Last Saturday two girls stabbed a 12-year-old classmate in suburban Milwaukee, claiming they were trying to impress Slender Man. This incident left many puzzled people wondering who on earth Slender Man is, that he could inspire such violence. The fictitious creature was created on the Internet, and has become an urban legend, a boogie man from a scary story, the kind that generates screams around the campfire in the dark. But apparently some buy into the myth and believe that the mythical figure is real.
The character is said to be a paranormal entity who likes to lurk near forests, killing, absorbing, or carrying off victims. In some accounts of the legend he particularly targets children. His appearance is that of a tall thin man, long-limbed, in a black suit with no face. Some say that he does have a face, which appears different to everyone who sees him. Some versions have tentacles protruding from his back.
Slender Man, who was created in 2009 by Eric Knudsen as part of a Photoshop contest for paranormal images, began on the website Something Awful. A blog chronicling Web culture called Know Your Meme said the contest’s goal was to use the created images to fool other Web users by uploading them to paranormal websites. When Knudsen created the character he submitted two black-and-white images of children that showed an undefined figure lurking in the image background. One day later Knudsen submitted a third photo along with an imaginary doctor’s recounting of a mass killing. Slender Man went viral.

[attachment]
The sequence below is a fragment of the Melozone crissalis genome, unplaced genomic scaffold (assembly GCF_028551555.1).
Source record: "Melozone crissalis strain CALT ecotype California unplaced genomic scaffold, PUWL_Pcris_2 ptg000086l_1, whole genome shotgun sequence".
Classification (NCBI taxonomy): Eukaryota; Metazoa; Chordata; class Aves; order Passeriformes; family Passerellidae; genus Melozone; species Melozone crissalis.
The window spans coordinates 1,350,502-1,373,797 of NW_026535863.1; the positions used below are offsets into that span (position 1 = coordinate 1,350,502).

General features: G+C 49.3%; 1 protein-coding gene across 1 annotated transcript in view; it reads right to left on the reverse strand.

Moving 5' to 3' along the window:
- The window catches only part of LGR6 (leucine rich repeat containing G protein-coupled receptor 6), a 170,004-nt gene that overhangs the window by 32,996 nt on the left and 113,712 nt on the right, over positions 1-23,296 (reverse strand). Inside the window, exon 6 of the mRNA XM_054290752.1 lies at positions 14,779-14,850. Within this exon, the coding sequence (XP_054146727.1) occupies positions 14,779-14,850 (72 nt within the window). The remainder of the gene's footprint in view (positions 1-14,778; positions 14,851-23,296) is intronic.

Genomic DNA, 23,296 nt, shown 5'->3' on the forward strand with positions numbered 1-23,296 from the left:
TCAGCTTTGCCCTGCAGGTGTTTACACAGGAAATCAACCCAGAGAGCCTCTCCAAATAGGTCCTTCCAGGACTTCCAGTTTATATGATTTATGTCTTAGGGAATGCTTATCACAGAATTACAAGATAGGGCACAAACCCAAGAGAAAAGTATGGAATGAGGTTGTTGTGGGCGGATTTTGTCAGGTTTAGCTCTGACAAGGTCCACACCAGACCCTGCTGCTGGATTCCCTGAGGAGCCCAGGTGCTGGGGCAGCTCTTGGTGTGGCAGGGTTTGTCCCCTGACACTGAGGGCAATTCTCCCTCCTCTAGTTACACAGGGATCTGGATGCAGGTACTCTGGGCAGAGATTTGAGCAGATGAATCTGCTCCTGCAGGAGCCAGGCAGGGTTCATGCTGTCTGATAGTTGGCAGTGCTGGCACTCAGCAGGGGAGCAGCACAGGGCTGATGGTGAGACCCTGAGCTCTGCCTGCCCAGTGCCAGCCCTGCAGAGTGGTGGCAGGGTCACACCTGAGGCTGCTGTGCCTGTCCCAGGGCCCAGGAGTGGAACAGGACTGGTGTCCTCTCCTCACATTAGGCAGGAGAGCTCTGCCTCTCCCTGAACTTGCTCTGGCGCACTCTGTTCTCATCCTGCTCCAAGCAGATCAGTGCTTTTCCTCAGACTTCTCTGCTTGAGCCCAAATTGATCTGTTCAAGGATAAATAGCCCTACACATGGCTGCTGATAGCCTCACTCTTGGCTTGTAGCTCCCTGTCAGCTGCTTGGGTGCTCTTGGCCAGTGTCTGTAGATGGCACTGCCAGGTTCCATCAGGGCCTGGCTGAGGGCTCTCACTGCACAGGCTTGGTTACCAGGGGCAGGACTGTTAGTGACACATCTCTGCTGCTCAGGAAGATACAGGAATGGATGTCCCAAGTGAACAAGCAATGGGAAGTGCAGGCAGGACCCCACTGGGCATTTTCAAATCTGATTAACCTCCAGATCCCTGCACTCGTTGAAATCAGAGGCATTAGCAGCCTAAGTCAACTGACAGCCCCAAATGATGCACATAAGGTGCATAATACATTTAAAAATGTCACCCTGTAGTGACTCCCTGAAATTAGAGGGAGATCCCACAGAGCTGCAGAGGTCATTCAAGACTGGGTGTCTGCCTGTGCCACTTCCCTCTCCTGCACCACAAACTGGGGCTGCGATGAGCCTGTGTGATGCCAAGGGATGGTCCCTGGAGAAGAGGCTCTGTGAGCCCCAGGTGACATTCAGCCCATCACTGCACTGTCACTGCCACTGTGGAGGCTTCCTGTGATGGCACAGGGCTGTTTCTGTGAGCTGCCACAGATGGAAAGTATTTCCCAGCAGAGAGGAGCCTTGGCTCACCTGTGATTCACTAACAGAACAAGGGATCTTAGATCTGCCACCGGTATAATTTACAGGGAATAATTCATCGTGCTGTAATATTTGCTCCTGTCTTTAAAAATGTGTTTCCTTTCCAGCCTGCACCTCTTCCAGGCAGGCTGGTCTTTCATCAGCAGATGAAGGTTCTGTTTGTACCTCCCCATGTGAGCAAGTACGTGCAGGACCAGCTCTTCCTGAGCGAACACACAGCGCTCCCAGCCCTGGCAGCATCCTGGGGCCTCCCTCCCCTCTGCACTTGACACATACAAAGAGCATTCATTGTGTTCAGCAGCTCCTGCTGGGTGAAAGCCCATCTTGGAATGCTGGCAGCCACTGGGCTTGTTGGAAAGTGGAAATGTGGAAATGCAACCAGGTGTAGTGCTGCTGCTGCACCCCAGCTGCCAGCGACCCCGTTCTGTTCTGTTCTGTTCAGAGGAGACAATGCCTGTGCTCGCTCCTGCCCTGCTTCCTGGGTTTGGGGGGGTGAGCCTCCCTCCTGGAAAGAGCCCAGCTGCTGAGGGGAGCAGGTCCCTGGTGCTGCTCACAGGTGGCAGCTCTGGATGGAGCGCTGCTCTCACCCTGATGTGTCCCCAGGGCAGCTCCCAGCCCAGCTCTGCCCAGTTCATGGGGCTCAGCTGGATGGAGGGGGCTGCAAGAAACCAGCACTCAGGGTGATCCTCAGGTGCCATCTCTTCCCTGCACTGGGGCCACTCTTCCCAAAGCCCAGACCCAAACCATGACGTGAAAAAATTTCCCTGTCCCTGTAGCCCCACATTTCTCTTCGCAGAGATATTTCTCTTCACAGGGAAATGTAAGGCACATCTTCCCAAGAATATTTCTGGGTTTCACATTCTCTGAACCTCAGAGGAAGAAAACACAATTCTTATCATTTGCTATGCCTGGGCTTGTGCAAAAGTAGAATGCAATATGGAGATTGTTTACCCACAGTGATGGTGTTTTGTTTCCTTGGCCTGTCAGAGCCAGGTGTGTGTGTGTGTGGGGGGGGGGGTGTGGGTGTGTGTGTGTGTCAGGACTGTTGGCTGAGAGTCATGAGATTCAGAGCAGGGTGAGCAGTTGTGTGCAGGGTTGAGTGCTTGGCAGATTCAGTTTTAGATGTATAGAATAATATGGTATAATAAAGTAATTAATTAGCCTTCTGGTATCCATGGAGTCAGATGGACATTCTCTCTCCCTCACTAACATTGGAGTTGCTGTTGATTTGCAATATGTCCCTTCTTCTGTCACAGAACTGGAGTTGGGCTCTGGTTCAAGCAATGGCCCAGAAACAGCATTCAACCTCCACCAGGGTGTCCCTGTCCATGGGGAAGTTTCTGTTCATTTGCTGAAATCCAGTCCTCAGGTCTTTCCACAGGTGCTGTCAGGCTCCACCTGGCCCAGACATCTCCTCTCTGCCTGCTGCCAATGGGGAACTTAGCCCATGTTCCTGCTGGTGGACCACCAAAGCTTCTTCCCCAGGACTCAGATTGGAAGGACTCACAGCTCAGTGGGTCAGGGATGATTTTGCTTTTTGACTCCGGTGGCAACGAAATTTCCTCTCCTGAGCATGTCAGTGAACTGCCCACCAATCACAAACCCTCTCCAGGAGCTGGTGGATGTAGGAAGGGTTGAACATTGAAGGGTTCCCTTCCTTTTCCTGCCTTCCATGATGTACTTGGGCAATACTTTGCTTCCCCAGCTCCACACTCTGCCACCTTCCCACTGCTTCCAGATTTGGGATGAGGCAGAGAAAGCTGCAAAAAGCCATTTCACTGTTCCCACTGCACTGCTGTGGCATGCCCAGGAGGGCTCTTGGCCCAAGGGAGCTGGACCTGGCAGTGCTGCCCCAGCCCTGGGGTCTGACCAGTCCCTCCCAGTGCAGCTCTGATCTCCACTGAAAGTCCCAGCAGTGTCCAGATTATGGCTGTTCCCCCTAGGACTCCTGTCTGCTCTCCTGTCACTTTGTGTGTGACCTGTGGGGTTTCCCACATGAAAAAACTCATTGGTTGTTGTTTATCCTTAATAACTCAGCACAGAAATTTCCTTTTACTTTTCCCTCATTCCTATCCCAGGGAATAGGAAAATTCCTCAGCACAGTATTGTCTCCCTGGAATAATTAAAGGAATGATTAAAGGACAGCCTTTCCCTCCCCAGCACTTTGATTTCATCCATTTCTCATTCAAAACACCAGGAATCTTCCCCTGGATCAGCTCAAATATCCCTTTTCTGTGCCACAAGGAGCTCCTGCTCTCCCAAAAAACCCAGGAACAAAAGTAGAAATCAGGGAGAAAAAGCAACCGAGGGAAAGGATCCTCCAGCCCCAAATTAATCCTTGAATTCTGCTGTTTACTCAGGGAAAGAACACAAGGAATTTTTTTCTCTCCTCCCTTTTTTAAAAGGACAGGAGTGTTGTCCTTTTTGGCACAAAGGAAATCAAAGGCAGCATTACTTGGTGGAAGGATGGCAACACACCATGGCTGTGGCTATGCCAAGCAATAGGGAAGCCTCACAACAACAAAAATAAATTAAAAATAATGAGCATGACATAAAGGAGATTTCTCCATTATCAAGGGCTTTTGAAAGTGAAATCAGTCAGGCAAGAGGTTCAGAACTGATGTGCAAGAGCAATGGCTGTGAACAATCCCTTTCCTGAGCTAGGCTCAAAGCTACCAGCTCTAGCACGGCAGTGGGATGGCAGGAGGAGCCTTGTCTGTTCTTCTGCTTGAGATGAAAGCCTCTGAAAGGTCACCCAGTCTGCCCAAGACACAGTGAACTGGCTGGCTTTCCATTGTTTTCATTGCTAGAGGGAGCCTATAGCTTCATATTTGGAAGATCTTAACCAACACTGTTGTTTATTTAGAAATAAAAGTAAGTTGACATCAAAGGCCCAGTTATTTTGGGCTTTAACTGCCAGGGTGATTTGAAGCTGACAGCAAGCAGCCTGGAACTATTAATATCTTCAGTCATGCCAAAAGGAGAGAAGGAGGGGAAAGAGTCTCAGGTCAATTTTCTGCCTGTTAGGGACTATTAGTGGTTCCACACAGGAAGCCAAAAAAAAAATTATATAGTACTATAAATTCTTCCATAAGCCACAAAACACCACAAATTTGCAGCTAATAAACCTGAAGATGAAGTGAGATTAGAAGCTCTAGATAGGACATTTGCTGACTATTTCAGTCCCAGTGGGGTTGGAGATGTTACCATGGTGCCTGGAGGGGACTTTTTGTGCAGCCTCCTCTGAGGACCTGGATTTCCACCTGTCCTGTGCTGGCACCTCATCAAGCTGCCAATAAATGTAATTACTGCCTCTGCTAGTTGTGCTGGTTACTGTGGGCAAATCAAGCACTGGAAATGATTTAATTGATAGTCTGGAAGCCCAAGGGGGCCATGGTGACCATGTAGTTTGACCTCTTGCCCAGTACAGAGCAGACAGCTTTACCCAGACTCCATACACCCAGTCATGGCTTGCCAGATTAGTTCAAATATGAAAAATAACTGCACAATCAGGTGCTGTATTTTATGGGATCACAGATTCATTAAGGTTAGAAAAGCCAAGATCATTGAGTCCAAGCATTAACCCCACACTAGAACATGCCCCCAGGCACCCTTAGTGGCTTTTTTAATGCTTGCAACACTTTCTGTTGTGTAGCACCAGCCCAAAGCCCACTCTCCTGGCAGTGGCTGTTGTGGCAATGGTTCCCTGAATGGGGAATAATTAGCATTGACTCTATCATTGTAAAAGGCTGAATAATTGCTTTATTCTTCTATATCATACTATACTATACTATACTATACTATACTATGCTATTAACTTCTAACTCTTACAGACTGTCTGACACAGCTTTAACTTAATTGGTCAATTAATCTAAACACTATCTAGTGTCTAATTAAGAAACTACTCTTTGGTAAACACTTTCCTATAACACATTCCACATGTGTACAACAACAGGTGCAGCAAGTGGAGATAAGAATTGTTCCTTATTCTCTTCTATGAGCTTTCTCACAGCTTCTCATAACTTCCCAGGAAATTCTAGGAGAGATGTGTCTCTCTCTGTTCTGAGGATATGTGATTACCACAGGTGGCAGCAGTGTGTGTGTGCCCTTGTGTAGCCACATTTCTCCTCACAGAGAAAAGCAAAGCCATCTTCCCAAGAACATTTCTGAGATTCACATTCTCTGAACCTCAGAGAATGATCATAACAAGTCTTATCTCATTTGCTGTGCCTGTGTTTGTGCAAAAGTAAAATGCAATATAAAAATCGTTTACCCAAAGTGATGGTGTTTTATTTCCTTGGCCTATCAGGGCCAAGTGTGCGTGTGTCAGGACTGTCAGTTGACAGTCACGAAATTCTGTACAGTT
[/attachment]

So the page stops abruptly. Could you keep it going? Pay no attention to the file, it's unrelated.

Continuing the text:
Something Awful users began creating Slender Man stories, which spread to other sites. Since his creation he has also appeared in short stories, fan art, video games, videos, and other media all over the Internet. He has also spread to “creepypasta,” a form of Internet-based short horror fiction that is often done in such a way that it appears like a reporting of news or true crime.
The girls accused in the stabbing said that they knew Slender Man from creepypasta.wiki, a site that compiles such types of horror fiction. They told police that they truly believed the character was real, and said that he teleported, read their minds, and threatened to kill their families.
Chris Edmond is a writer known as MrCreepyPasta in online communities. He has 500,000 YouTube subscribers and 385,000 Facebook followers. Edmonds says the goal of creepypastas is to further the horror genre and be creative. Although creepypasta sites are not aimed at children, Edmonds says that about one-third of his audience is between the ages of 13 and 17.
According to Slender Man creator Knudsen, turning a story into an urban legend requires the audience to be unaware of the origin of the story. Unverifiable third and fourth-hand accounts are needed to perpetuate the myth. By 2011 the character had spread so deeply through the web that its origins were already “difficult to pinpoint,” according to the Minneapolis Star-Tribune, who did an entire feature story on the Internet-concocted creature that was scaring teens silly.
Knudsen says he feels like more of a manager of Slender Man that his creator, and laments losing control of a character who is now out doing his own thing. He says he cannot believe how the legend had spread so far away from its fictional origins. He says he never expected it to move beyond the Something Awful forum.
By Beth A. Balen